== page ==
I’m still waiting for Trickle Down/supply side economics to work…have they worked for you? How close are you or your adult child or children to being on the edge?

Even those with a college degree or technical licence? A car that quits and you can’t make it to work? An unexpected medical expense? A toothache? The washer that overflows causing a real hassle with the landlord?

Easy to pronounce judgments, not so easy to walk in another’s person’s shoes!

People, real people are standing in peril, many of them children. I’m reminded of a time when Burton Ramer was supertintendent of BOCES and Hannibal schools were having a rough time; a few of us paid Dr. Ramer a visit and he told us, that all we could do was ring the bell, sound the alarm.

I guess that’s what I’m trying to do!  Please join me! Help those you can, then write letters, make phone calls, lobby your legislators to make real change. In the meantime, pray and ask for God’s presence and protections in these difficult situations.


The Hannibal Country Cruizers car club will hold its annual “Cruise-In” and chicken barbecue on Sunday, June 1 at the Hannibal American Legion.

Club members will have their classic vehicles on display and car owners from the region will “cruise-in” to show their vehicles and enjoy the barbecue. The public is welcome to stop in to see the cars, visit with the owners.

Dinners and halves will be available for purchase, starting at noon.

The Country Cruizers is an organization of class car enthusiasts who also are dedicated to serving the community.  Each year the club donates the majority of money earned  to local charities.

Three $500 scholarships were donated to Hannibal Dollars for Scholars for 2014 Hannibal High School graduates and $1,500 was donated to food pantries for the 2013 holiday season.

The Senior Meals Program meets Monday, Wednesday and Friday for lunch at the Senior Center promptly at noon.  The Center opens at 10 for those who like to work on puzzles, read the paper or just have a chat over coffee.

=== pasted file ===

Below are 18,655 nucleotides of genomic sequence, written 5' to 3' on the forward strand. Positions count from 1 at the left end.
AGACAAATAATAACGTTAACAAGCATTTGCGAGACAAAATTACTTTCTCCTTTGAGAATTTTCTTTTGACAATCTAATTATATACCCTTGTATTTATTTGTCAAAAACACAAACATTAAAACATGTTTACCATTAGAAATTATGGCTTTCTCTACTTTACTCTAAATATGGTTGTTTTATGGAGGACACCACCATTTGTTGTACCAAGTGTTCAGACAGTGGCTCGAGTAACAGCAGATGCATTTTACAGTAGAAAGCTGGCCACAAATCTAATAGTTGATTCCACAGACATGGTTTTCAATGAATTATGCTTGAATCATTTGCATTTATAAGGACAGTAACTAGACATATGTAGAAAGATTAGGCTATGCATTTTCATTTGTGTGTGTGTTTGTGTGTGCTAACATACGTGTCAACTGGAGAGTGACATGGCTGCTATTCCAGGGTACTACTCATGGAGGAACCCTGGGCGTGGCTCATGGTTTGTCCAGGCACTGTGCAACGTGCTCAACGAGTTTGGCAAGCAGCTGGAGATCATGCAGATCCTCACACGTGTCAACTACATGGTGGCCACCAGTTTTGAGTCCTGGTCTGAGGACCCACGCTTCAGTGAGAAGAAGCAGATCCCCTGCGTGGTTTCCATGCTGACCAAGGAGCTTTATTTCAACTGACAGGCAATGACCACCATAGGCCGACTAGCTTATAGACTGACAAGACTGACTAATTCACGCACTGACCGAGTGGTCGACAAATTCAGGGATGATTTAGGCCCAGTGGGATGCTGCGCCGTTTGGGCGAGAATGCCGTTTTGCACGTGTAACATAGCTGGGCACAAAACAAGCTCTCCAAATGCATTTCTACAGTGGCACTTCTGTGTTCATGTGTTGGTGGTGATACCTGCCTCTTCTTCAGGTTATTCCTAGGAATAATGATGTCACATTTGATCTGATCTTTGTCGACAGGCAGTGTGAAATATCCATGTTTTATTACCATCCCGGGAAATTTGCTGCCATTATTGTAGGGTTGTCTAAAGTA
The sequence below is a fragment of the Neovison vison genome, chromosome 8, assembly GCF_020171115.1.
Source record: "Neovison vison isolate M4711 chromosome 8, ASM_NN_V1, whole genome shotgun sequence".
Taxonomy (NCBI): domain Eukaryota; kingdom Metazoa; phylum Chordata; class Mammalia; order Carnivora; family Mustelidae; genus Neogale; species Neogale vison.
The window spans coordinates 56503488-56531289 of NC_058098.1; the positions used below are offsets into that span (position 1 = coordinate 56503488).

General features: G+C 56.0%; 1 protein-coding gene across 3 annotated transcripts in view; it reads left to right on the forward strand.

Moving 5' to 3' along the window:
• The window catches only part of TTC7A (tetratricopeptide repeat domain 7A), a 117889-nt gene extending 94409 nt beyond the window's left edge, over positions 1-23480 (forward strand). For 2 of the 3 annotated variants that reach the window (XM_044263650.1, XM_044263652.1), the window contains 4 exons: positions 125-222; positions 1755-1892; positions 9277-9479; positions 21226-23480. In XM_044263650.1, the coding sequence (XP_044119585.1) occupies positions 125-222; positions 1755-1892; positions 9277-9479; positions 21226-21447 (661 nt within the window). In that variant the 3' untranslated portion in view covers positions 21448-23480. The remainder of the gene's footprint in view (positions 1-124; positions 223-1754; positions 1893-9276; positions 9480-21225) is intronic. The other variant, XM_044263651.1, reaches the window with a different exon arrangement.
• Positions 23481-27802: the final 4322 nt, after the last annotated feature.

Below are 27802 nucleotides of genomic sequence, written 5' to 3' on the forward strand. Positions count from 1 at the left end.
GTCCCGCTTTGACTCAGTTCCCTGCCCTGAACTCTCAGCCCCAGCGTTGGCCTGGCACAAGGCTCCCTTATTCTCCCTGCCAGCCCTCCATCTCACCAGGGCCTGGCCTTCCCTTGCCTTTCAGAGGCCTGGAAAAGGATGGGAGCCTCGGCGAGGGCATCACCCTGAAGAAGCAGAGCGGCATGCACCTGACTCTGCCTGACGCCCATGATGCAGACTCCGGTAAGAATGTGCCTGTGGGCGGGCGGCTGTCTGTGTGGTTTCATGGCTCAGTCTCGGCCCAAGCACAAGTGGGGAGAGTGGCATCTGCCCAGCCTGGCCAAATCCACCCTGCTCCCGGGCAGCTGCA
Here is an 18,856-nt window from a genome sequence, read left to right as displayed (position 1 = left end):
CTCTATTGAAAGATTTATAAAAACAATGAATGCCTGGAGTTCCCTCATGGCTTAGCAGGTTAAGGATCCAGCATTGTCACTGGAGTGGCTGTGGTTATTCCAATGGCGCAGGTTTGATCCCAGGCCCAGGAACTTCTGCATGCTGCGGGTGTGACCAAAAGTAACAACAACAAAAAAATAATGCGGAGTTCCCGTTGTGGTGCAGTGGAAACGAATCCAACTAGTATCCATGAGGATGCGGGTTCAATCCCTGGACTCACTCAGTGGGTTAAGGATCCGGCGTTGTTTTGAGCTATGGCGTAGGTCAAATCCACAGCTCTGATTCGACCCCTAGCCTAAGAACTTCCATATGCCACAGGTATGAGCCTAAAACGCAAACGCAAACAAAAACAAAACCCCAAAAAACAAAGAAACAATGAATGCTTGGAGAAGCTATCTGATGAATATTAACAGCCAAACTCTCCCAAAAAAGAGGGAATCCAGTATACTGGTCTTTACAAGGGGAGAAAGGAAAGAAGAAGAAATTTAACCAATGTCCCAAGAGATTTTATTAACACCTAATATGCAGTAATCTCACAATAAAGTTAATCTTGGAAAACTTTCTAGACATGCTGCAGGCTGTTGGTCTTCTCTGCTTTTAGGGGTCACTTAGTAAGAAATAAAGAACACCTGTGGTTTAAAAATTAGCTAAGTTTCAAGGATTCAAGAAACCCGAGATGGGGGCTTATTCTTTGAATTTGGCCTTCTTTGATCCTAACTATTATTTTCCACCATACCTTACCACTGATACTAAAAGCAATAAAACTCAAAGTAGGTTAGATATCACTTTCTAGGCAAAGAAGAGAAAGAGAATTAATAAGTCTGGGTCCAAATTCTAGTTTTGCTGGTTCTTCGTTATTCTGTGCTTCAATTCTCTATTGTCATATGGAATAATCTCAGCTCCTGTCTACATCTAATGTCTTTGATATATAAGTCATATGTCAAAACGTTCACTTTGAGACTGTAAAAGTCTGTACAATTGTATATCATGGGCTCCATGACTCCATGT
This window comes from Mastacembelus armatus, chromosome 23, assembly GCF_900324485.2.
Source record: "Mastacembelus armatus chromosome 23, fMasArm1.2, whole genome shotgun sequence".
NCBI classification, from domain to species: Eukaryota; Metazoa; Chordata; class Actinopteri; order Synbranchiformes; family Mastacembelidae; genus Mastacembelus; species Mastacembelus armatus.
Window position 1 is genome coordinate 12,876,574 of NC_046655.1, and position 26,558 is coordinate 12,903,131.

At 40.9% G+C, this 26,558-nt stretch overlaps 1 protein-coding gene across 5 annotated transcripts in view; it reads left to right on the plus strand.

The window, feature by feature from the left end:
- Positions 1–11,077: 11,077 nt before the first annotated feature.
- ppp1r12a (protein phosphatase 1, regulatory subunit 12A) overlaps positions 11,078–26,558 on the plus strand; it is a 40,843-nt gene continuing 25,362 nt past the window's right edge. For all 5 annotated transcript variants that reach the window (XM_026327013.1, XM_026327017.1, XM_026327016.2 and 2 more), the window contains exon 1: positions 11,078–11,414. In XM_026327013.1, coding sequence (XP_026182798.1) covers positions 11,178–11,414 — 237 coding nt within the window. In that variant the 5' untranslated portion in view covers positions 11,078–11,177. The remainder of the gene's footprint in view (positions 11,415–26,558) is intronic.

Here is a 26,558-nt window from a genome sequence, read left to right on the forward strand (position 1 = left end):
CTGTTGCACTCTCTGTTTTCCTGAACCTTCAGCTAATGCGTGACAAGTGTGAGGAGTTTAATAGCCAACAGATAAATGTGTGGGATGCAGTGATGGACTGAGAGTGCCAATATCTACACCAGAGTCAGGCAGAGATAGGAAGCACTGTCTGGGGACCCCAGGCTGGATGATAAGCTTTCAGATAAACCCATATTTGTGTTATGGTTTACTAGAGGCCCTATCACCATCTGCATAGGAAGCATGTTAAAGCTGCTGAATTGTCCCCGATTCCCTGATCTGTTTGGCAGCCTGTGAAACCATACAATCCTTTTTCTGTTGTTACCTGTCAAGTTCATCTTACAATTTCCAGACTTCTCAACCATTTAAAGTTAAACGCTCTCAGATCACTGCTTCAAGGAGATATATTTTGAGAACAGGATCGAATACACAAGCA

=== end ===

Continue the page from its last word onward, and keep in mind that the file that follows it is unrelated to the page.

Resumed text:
The center is located in the Library across from the Hannibal Fire Hall on Oswego Street. Give Rosemary a call at 564-5471, and make your reservation.

Monday, June 2 — Barbecue chicken breast, roasted potatoes, vegetable blend, pudding

Wednesday — Baked ham w/pineapple, scalloped potatoes, spinach, Mandarin oranges

Friday — Hamburgers, garlic red potatoes, vegetable, juice, ice cream

Activities: Monday — Wii bowling and other games; Wednesday — Bingo after lunch;  Friday — games

Sterling Valley Community Church will be hosting the Gospel band  “Different Brothers” a 6:30 p.m. Tuesday June 3. The concert is free, but a free will offering will be received for the Women’s Fellowship to support its mission projects. Refreshments will be served.  Members of the band are Ernie Terpening, Keith Smith, Neil Shortslef and Chub Shortslep.

Friends of the Library June raffle is “Say Cheese” and includes an oak and wine cheese server complete with glasses, cheese, crackers, photo albums and more.  The drawing will  be June 27.

If you’re looking ahead to the Festival of Trees, the theme for the People’s Choice Award is A New York Christmas.  The date is Nov. 22 and 23!

The Hannibal Senior Band will present its final concert of the year at 7:30 p.m. June 10 in the high school auditorium.  Titled the “Senior Send-Off Concert,” it will honor the graduating seniors and foreign exchange students, featuring many of them on solos with the band and jazz band.

Alumni and Friends are once again invited to join the band for the final two selections, “The Crusader Concert March” and “Into the Storm.”

Please check the Senior Band web page at for more details.

Save this date:

The Hannibal United Methodist Church is busily working on the 175th Celebration Revival planned for 11 a.m. June 22.

Rita F. Hooper